"The concept of ‘fast fashion’ has ignited a media frenzy and intense backlash for the wide scale ramifications it has through its supply chain. This phenomenon has occurred over several decades, with the onset and expansion of globalisation. As trade barriers began to soften, major brands had the freedom to jump from one country to the next in pursuit of cheaper labor and materials."
The concept of ‘fast fashion’ has ignited a media frenzy and intense backlash for the wide scale ramifications it has through its supply chain. This phenomenon has occurred over several decades, with the onset and expansion of globalisation. As trade barriers began to soften, major brands had the freedom to jump from one country to the next in pursuit of cheaper labor and materials.
The International Labour Organisation (ILO) estimates there are around 170 million children engaged in child labour worldwide. This is a particular issue in the fashion industry as the majority of the supply chain requires low-skilled labour, with some tasks even considered better suited to children than adults. In cotton picking, for example, employers prefer to hire children for their small fingers, which do not damage the crop.
The fashion industry supply chain is intricately complex and spread vastly across many countries, making it difficult for retailers to control every stage of production. Sadly, this makes it possible for manufacturers to employ children and labourers in immoral conditions without brands and consumers ever finding out or facing adequate consequences.
Negative impact of fast fashion on the environment
Water pollution, the use of toxic chemicals and increasing textile waste are some of other negative impacts that fast fashion has on the planet. The pressure to produce rising volumes of garments at a reduced cost within tight timeframes leads to manufacturers cutting corners in environmental parameters.
A man-made, energy-intensive synthetic fibre commonly used in fashion, Polyester has sparked major controversy for its artificial makeup of micro-plastics, which easily pass through waterways and end up in our oceans. Since these micro-fibres do not disintegrate, every piece of polyester that has ever been made is still in existence today, contributing to large mountains of textile waste dumped in landfills across the globe. In addition, the dyes and toxic chemical components of other low quality textiles such as nylon and acrylic, as well as genetically-modified cotton, release methane, a harmful greenhouse gas and significant contributor to global warming, into the atmosphere when decomposing.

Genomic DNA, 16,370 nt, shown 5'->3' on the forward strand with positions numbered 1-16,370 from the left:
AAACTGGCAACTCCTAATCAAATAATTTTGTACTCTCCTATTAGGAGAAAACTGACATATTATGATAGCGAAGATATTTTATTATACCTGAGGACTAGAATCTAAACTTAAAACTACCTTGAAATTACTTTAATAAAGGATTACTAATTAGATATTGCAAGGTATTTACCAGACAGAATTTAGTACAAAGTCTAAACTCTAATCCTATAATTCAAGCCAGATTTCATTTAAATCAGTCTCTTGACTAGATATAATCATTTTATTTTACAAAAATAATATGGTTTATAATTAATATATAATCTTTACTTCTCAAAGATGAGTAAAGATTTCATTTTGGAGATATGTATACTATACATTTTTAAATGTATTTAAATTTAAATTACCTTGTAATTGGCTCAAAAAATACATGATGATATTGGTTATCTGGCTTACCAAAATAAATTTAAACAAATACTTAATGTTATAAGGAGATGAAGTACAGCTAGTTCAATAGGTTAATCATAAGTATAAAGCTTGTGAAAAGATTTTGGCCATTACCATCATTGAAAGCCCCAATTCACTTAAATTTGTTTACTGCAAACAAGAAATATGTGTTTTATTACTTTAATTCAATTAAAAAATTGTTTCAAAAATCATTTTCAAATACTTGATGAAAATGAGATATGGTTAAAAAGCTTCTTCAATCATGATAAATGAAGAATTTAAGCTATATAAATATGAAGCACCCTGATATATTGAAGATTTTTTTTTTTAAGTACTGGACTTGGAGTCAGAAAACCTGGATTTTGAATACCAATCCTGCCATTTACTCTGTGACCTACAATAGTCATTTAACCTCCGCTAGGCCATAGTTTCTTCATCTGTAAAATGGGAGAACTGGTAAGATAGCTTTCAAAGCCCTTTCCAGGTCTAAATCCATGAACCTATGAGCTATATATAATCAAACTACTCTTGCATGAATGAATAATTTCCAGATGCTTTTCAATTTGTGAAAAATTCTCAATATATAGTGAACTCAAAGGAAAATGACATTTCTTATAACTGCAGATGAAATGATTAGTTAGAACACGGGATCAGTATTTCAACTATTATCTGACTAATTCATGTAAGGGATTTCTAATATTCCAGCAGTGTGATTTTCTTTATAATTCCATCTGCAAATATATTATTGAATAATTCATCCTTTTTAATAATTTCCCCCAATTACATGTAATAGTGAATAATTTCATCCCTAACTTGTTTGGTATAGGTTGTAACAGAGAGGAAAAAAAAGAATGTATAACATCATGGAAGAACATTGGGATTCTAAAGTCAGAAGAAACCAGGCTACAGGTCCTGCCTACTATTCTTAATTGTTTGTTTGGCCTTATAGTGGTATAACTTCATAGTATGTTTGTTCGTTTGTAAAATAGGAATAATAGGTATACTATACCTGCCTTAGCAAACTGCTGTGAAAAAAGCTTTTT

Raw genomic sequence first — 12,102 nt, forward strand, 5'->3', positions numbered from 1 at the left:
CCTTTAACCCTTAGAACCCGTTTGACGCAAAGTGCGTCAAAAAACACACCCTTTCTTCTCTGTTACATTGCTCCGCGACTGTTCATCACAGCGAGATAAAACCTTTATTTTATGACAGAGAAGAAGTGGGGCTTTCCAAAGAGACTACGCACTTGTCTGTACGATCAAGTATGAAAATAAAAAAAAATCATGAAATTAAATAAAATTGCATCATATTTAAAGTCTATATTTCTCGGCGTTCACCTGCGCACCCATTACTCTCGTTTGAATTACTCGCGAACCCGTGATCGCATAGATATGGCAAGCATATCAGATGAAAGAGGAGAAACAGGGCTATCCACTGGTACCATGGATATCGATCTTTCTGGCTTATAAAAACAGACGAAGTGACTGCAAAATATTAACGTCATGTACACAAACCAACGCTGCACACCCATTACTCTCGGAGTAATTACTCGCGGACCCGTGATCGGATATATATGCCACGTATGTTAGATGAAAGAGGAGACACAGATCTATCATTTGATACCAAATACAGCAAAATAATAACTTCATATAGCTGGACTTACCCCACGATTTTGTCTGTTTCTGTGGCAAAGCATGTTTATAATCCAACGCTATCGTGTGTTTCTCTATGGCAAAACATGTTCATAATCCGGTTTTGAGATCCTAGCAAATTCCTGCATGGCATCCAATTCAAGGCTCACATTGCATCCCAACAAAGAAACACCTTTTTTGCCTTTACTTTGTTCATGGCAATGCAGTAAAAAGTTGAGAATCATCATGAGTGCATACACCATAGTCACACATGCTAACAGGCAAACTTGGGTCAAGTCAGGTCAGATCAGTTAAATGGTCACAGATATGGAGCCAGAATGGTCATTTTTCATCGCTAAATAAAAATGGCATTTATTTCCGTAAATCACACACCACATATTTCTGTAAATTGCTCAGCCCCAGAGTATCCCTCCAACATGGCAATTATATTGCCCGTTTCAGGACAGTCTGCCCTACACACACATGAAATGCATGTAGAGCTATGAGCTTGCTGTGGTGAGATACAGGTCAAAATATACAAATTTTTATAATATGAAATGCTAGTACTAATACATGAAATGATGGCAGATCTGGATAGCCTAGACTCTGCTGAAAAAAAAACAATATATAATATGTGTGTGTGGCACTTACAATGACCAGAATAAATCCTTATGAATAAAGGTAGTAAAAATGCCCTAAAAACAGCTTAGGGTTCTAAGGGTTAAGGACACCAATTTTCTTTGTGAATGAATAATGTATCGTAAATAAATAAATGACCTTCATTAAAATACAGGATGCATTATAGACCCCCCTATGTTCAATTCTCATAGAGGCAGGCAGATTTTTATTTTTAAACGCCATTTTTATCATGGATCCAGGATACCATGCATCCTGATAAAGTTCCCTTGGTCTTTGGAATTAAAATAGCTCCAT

Brands adopt green initiatives
Many companies are introducing sustainable, ethical and ‘green’ initiatives into their overall retail strategy. Swedish brand H&M is publishing the names and addresses of all its factories in each country on the website. The company has outlined a number of sustainability targets in its annual Sustainability Report.
The brand’s Conscious Exclusive Collection – a range that champions 100 per cent recycled and raw materials – has grown from strength to strength. Its in-store Garment Collecting initiative also encourages customers to hand in unwanted clothing, from any brand and in any condition, all-year round.
Another brand, G-Star RAW, alongwith H&M has signed a Transparency Pledge. The pledge was drawn up by coalition of global unions and labour rights groups advocating for companies in the fashion industry to make information about their manufacturing supply chain accessible to the public. The brand has also incorporated a Fair Wage Project into their supply chain, which continually seeks to ensure workers are paid a living wage.
While cannot change people’s capitalistic conditioning, we can look at sustainability as a catalyst for innovations. Retailers can embrace responsible and ethical sourcing initiatives by utilising technology for their production processes.